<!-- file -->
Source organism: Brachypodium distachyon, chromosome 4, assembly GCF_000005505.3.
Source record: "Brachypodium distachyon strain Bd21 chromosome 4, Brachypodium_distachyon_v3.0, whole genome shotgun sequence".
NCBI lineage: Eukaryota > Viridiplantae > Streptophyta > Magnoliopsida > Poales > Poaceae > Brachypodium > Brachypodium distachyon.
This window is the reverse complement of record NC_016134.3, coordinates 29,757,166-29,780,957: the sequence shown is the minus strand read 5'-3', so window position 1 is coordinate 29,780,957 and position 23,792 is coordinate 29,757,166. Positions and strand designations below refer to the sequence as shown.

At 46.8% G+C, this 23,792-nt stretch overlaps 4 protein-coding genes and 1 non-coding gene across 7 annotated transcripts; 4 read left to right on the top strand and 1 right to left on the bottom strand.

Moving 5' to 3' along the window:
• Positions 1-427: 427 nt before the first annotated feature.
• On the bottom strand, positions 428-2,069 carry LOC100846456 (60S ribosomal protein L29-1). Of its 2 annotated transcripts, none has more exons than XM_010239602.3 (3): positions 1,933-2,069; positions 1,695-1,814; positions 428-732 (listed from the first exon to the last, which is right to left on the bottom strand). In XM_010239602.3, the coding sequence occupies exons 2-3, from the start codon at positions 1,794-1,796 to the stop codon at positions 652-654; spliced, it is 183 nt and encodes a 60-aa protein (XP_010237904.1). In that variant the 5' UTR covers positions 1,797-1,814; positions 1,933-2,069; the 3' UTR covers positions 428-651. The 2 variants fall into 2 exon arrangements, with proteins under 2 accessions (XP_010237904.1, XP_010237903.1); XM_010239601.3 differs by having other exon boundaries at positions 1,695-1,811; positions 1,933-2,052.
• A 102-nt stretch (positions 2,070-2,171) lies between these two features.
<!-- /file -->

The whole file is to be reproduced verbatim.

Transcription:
Source organism: Brachypodium distachyon, chromosome 4, assembly GCF_000005505.3.
Source record: "Brachypodium distachyon strain Bd21 chromosome 4, Brachypodium_distachyon_v3.0, whole genome shotgun sequence".
NCBI lineage: Eukaryota > Viridiplantae > Streptophyta > Magnoliopsida > Poales > Poaceae > Brachypodium > Brachypodium distachyon.
This window is the reverse complement of record NC_016134.3, coordinates 29,757,166-29,780,957: the sequence shown is the minus strand read 5'-3', so window position 1 is coordinate 29,780,957 and position 23,792 is coordinate 29,757,166. Positions and strand designations below refer to the sequence as shown.

At 46.8% G+C, this 23,792-nt stretch overlaps 4 protein-coding genes and 1 non-coding gene across 7 annotated transcripts; 4 read left to right on the top strand and 1 right to left on the bottom strand.

Moving 5' to 3' along the window:
• Positions 1-427: 427 nt before the first annotated feature.
• On the bottom strand, positions 428-2,069 carry LOC100846456 (60S ribosomal protein L29-1). Of its 2 annotated transcripts, none has more exons than XM_010239602.3 (3): positions 1,933-2,069; positions 1,695-1,814; positions 428-732 (listed from the first exon to the last, which is right to left on the bottom strand). In XM_010239602.3, the coding sequence occupies exons 2-3, from the start codon at positions 1,794-1,796 to the stop codon at positions 652-654; spliced, it is 183 nt and encodes a 60-aa protein (XP_010237904.1). In that variant the 5' UTR covers positions 1,797-1,814; positions 1,933-2,069; the 3' UTR covers positions 428-651. The 2 variants fall into 2 exon arrangements, with proteins under 2 accessions (XP_010237904.1, XP_010237903.1); XM_010239601.3 differs by having other exon boundaries at positions 1,695-1,811; positions 1,933-2,052.
• A 102-nt stretch (positions 2,070-2,171) lies between these two features.